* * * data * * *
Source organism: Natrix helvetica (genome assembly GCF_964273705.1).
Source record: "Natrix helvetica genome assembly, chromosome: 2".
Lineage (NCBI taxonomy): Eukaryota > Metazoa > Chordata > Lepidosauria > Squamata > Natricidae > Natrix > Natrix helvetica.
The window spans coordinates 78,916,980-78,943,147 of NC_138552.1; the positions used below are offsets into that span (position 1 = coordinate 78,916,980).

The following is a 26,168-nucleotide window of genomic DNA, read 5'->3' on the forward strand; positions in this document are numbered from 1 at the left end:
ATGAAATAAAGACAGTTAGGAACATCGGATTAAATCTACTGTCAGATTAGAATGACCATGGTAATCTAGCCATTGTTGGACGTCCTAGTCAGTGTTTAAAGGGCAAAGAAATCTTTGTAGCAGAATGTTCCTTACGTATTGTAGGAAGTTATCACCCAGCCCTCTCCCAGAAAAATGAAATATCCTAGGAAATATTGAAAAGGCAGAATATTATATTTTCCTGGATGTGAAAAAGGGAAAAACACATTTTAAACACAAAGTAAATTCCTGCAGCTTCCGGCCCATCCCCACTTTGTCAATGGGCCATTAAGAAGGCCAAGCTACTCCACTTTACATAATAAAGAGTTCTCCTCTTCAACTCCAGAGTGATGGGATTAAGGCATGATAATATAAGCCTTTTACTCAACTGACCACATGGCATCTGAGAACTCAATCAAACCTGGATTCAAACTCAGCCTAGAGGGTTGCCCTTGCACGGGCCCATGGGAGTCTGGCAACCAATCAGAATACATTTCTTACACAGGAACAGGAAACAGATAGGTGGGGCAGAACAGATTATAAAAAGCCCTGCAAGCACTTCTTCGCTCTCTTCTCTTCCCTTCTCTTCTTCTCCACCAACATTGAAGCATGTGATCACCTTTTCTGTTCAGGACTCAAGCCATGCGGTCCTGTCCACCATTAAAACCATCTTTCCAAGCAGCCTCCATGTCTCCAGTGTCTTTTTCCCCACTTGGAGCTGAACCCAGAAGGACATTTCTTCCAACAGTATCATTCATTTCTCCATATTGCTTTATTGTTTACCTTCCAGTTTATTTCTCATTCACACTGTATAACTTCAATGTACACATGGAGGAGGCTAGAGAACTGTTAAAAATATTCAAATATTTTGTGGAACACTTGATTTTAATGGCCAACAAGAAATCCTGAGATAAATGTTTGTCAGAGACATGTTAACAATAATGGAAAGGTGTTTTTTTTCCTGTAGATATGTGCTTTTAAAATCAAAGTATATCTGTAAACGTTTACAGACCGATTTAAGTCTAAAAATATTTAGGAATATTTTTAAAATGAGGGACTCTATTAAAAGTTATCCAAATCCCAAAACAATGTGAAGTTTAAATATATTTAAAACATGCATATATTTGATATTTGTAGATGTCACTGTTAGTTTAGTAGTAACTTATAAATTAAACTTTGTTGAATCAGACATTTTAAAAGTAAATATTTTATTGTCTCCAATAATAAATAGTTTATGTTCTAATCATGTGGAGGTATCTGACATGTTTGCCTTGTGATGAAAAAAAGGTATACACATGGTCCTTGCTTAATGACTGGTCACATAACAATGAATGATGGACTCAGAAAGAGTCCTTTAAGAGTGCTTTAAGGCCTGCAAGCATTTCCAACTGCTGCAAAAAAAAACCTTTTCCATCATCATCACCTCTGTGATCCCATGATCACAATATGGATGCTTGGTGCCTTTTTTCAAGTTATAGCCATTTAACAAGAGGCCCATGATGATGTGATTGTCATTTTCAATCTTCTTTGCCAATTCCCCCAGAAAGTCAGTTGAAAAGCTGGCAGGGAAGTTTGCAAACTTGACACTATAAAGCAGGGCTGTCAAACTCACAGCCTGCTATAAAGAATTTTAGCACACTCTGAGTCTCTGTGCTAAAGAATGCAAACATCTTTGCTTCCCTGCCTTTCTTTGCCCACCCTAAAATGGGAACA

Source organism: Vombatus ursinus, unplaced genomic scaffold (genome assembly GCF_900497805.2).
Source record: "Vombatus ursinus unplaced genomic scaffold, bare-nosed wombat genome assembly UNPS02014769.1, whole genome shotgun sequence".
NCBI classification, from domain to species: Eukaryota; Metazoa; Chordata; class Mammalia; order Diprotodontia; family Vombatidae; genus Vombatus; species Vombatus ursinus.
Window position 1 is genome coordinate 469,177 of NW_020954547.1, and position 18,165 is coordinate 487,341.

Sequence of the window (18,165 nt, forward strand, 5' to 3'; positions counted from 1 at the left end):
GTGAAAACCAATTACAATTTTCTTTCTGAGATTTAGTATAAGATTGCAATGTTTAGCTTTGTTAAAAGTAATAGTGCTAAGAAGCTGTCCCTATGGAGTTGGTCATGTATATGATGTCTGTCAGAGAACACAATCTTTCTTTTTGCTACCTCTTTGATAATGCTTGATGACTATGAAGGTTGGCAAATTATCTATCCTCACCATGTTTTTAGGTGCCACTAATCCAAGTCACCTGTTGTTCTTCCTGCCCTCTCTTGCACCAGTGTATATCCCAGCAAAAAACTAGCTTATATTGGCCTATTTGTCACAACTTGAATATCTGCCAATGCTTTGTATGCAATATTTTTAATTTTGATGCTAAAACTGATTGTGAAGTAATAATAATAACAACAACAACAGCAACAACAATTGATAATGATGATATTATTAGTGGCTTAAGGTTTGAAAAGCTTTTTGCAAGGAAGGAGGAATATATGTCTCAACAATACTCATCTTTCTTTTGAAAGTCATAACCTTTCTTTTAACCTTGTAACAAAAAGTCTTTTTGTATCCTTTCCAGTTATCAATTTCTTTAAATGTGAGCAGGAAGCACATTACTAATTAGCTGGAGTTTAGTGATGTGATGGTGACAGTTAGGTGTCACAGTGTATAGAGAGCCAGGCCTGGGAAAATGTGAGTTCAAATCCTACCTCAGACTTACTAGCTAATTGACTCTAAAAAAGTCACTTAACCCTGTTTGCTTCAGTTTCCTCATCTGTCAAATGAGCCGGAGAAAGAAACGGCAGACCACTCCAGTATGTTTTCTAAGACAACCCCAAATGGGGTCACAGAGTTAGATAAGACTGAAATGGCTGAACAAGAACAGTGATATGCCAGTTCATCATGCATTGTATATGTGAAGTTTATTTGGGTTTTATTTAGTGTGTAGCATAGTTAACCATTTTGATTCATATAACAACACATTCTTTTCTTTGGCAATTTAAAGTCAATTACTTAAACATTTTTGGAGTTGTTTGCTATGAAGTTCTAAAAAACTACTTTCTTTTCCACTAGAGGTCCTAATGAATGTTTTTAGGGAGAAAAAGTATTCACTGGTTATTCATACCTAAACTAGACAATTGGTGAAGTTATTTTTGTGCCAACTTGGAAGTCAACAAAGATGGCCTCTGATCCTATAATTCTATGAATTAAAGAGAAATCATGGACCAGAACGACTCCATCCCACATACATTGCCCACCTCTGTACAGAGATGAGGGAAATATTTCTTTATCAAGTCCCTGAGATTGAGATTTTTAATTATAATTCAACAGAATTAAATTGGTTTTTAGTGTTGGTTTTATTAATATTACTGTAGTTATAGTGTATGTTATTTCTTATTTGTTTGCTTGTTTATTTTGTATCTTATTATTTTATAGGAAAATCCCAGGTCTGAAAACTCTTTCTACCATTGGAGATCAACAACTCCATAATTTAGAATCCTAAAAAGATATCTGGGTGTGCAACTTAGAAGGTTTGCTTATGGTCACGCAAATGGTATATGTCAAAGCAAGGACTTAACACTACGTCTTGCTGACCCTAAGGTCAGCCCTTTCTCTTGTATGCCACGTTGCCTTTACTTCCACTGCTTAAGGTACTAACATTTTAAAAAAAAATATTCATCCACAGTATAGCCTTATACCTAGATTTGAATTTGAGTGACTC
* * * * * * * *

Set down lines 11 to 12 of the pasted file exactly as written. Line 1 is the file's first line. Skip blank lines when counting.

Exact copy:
Sequence of the window (18,165 nt, forward strand, 5' to 3'; positions counted from 1 at the left end):
GTGAAAACCAATTACAATTTTCTTTCTGAGATTTAGTATAAGATTGCAATGTTTAGCTTTGTTAAAAGTAATAGTGCTAAGAAGCTGTCCCTATGGAGTTGGTCATGTATATGATGTCTGTCAGAGAACACAATCTTTCTTTTTGCTACCTCTTTGATAATGCTTGATGACTATGAAGGTTGGCAAATTATCTATCCTCACCATGTTTTTAGGTGCCACTAATCCAAGTCACCTGTTGTTCTTCCTGCCCTCTCTTGCACCAGTGTATATCCCAGCAAAAAACTAGCTTATATTGGCCTATTTGTCACAACTTGAATATCTGCCAATGCTTTGTATGCAATATTTTTAATTTTGATGCTAAAACTGATTGTGAAGTAATAATAATAACAACAACAACAGCAACAACAATTGATAATGATGATATTATTAGTGGCTTAAGGTTTGAAAAGCTTTTTGCAAGGAAGGAGGAATATATGTCTCAACAATACTCATCTTTCTTTTGAAAGTCATAACCTTTCTTTTAACCTTGTAACAAAAAGTCTTTTTGTATCCTTTCCAGTTATCAATTTCTTTAAATGTGAGCAGGAAGCACATTACTAATTAGCTGGAGTTTAGTGATGTGATGGTGACAGTTAGGTGTCACAGTGTATAGAGAGCCAGGCCTGGGAAAATGTGAGTTCAAATCCTACCTCAGACTTACTAGCTAATTGACTCTAAAAAAGTCACTTAACCCTGTTTGCTTCAGTTTCCTCATCTGTCAAATGAGCCGGAGAAAGAAACGGCAGACCACTCCAGTATGTTTTCTAAGACAACCCCAAATGGGGTCACAGAGTTAGATAAGACTGAAATGGCTGAACAAGAACAGTGATATGCCAGTTCATCATGCATTGTATATGTGAAGTTTATTTGGGTTTTATTTAGTGTGTAGCATAGTTAACCATTTTGATTCATATAACAACACATTCTTTTCTTTGGCAATTTAAAGTCAATTACTTAAACATTTTTGGAGTTGTTTGCTATGAAGTTCTAAAAAACTACTTTCTTTTCCACTAGAGGTCCTAATGAATGTTTTTAGGGAGAAAAAGTATTCACTGGTTATTCATACCTAAACTAGACAATTGGTGAAGTTATTTTTGTGCCAACTTGGAAGTCAACAAAGATGGCCTCTGATCCTATAATTCTATGAATTAAAGAGAAATCATGGACCAGAACGACTCCATCCCACATACATTGCCCACCTCTGTACAGAGATGAGGGAAATATTTCTTTATCAAGTCCCTGAGATTGAGATTTTTAATTATAATTCAACAGAATTAAATTGGTTTTTAGTGTTGGTTTTATTAATATTACTGTAGTTATAGTGTATGTTATTTCTTATTTGTTTGCTTGTTTATTTTGTATCTTATTATTTTATAGGAAAATCCCAGGTCTGAAAACTCTTTCTACCATTGGAGATCAACAACTCCATAATTTAGAATCCTAAAAAGATATCTGGGTGTGCAACTTAGAAGGTTTGCTTATGGTCACGCAAATGGTATATGTCAAAGCAAGGACTTAACACTACGTCTTGCTGACCCTAAGGTCAGCCCTTTCTCTTGTATGCCACGTTGCCTTTACTTCCACTGCTTAAGGTACTAACATTTTAAAAAAAAATATTCATCCACAGTATAGCCTTATACCTAGATTTGAATTTGAGTGACTC